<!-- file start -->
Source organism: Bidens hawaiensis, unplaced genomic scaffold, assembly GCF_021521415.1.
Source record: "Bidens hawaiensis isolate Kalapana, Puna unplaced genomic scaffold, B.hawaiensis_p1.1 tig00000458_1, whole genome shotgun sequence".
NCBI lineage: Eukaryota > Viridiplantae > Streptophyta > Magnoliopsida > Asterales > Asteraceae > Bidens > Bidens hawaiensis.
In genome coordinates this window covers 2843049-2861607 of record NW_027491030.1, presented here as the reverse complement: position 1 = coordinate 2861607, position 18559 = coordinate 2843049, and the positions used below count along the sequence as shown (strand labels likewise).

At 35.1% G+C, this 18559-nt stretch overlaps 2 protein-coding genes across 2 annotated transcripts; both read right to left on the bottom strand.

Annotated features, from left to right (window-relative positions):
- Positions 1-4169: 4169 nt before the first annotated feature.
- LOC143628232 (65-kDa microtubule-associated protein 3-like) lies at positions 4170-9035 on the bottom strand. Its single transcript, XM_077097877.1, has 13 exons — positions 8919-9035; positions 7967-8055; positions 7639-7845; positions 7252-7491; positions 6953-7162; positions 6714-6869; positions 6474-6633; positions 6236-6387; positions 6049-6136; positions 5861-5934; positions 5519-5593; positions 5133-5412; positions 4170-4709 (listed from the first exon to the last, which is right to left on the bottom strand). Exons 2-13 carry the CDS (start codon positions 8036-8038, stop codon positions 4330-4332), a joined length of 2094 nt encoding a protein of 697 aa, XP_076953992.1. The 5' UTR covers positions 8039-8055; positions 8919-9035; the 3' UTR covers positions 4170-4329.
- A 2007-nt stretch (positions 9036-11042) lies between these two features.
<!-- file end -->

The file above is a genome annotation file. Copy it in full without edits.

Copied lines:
Source organism: Bidens hawaiensis, unplaced genomic scaffold, assembly GCF_021521415.1.
Source record: "Bidens hawaiensis isolate Kalapana, Puna unplaced genomic scaffold, B.hawaiensis_p1.1 tig00000458_1, whole genome shotgun sequence".
NCBI lineage: Eukaryota > Viridiplantae > Streptophyta > Magnoliopsida > Asterales > Asteraceae > Bidens > Bidens hawaiensis.
In genome coordinates this window covers 2843049-2861607 of record NW_027491030.1, presented here as the reverse complement: position 1 = coordinate 2861607, position 18559 = coordinate 2843049, and the positions used below count along the sequence as shown (strand labels likewise).

At 35.1% G+C, this 18559-nt stretch overlaps 2 protein-coding genes across 2 annotated transcripts; both read right to left on the bottom strand.

Annotated features, from left to right (window-relative positions):
- Positions 1-4169: 4169 nt before the first annotated feature.
- LOC143628232 (65-kDa microtubule-associated protein 3-like) lies at positions 4170-9035 on the bottom strand. Its single transcript, XM_077097877.1, has 13 exons — positions 8919-9035; positions 7967-8055; positions 7639-7845; positions 7252-7491; positions 6953-7162; positions 6714-6869; positions 6474-6633; positions 6236-6387; positions 6049-6136; positions 5861-5934; positions 5519-5593; positions 5133-5412; positions 4170-4709 (listed from the first exon to the last, which is right to left on the bottom strand). Exons 2-13 carry the CDS (start codon positions 8036-8038, stop codon positions 4330-4332), a joined length of 2094 nt encoding a protein of 697 aa, XP_076953992.1. The 5' UTR covers positions 8039-8055; positions 8919-9035; the 3' UTR covers positions 4170-4329.
- A 2007-nt stretch (positions 9036-11042) lies between these two features.